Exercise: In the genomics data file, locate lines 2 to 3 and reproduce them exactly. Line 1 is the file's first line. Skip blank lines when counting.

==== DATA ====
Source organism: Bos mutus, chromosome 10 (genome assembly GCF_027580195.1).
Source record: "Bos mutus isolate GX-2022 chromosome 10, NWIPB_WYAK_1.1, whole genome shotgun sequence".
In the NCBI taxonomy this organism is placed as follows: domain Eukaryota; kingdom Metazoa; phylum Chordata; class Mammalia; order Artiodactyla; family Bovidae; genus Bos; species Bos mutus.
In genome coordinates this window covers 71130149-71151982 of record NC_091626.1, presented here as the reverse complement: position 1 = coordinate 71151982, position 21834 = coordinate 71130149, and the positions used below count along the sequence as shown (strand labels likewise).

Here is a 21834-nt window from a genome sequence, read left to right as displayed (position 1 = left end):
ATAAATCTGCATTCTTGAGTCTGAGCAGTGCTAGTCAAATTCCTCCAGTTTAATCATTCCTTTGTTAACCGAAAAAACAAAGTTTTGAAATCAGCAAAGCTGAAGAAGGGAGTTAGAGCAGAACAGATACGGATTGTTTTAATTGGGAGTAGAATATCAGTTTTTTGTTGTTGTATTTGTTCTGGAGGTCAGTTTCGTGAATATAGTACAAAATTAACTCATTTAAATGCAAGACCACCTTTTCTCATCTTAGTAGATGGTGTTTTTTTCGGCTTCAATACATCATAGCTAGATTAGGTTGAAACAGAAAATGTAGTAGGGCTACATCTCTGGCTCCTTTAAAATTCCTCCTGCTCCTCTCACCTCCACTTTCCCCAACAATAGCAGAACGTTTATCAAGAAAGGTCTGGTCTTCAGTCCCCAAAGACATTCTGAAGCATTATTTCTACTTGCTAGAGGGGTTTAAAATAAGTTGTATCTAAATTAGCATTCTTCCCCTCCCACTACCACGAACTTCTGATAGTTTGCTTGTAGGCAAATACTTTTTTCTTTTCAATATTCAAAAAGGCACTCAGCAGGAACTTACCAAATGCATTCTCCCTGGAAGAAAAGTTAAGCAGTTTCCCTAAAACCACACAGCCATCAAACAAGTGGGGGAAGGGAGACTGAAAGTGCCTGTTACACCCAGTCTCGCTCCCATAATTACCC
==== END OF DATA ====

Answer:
Source record: "Bos mutus isolate GX-2022 chromosome 10, NWIPB_WYAK_1.1, whole genome shotgun sequence".
In the NCBI taxonomy this organism is placed as follows: domain Eukaryota; kingdom Metazoa; phylum Chordata; class Mammalia; order Artiodactyla; family Bovidae; genus Bos; species Bos mutus.